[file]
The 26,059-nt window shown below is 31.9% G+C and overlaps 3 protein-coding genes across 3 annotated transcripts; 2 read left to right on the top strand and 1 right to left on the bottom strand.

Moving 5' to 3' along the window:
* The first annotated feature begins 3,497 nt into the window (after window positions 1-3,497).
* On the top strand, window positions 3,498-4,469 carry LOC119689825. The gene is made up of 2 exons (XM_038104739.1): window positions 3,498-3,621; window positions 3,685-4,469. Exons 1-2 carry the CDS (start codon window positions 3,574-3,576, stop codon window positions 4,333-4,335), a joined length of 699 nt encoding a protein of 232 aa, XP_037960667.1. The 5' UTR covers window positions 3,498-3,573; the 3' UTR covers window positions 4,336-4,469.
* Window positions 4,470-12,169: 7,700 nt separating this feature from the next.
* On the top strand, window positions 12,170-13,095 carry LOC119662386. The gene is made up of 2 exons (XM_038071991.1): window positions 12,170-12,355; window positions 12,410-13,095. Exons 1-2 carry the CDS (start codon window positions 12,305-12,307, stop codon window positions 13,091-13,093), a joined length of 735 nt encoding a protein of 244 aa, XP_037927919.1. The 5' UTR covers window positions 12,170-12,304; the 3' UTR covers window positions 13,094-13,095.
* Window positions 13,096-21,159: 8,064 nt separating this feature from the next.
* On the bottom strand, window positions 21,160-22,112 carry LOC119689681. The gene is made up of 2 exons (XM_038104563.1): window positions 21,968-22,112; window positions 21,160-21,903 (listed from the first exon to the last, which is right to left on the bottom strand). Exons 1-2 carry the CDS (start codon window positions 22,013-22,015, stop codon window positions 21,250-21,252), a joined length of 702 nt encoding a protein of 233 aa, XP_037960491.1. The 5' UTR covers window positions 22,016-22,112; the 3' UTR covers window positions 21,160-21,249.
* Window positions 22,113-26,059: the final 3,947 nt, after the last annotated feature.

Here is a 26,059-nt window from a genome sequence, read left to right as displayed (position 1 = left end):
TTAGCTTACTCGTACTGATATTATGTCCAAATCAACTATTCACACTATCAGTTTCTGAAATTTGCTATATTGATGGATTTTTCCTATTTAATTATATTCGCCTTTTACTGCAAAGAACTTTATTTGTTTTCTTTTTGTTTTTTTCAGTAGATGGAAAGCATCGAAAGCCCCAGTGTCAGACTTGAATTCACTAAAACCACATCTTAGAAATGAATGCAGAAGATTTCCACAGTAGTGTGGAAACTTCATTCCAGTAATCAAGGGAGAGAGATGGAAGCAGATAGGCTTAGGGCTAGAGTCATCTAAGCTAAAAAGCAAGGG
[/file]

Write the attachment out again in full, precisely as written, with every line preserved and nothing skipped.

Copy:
The 26,059-nt window shown below is 31.9% G+C and overlaps 3 protein-coding genes across 3 annotated transcripts; 2 read left to right on the top strand and 1 right to left on the bottom strand.

Moving 5' to 3' along the window:
* The first annotated feature begins 3,497 nt into the window (after window positions 1-3,497).
* On the top strand, window positions 3,498-4,469 carry LOC119689825. The gene is made up of 2 exons (XM_038104739.1): window positions 3,498-3,621; window positions 3,685-4,469. Exons 1-2 carry the CDS (start codon window positions 3,574-3,576, stop codon window positions 4,333-4,335), a joined length of 699 nt encoding a protein of 232 aa, XP_037960667.1. The 5' UTR covers window positions 3,498-3,573; the 3' UTR covers window positions 4,336-4,469.
* Window positions 4,470-12,169: 7,700 nt separating this feature from the next.
* On the top strand, window positions 12,170-13,095 carry LOC119662386. The gene is made up of 2 exons (XM_038071991.1): window positions 12,170-12,355; window positions 12,410-13,095. Exons 1-2 carry the CDS (start codon window positions 12,305-12,307, stop codon window positions 13,091-13,093), a joined length of 735 nt encoding a protein of 244 aa, XP_037927919.1. The 5' UTR covers window positions 12,170-12,304; the 3' UTR covers window positions 13,094-13,095.
* Window positions 13,096-21,159: 8,064 nt separating this feature from the next.
* On the bottom strand, window positions 21,160-22,112 carry LOC119689681. The gene is made up of 2 exons (XM_038104563.1): window positions 21,968-22,112; window positions 21,160-21,903 (listed from the first exon to the last, which is right to left on the bottom strand). Exons 1-2 carry the CDS (start codon window positions 22,013-22,015, stop codon window positions 21,250-21,252), a joined length of 702 nt encoding a protein of 233 aa, XP_037960491.1. The 5' UTR covers window positions 22,016-22,112; the 3' UTR covers window positions 21,160-21,249.
* Window positions 22,113-26,059: the final 3,947 nt, after the last annotated feature.

Here is a 26,059-nt window from a genome sequence, read left to right as displayed (position 1 = left end):
TTAGCTTACTCGTACTGATATTATGTCCAAATCAACTATTCACACTATCAGTTTCTGAAATTTGCTATATTGATGGATTTTTCCTATTTAATTATATTCGCCTTTTACTGCAAAGAACTTTATTTGTTTTCTTTTTGTTTTTTTCAGTAGATGGAAAGCATCGAAAGCCCCAGTGTCAGACTTGAATTCACTAAAACCACATCTTAGAAATGAATGCAGAAGATTTCCACAGTAGTGTGGAAACTTCATTCCAGTAATCAAGGGAGAGAGATGGAAGCAGATAGGCTTAGGGCTAGAGTCATCTAAGCTAAAAAGCAAGGG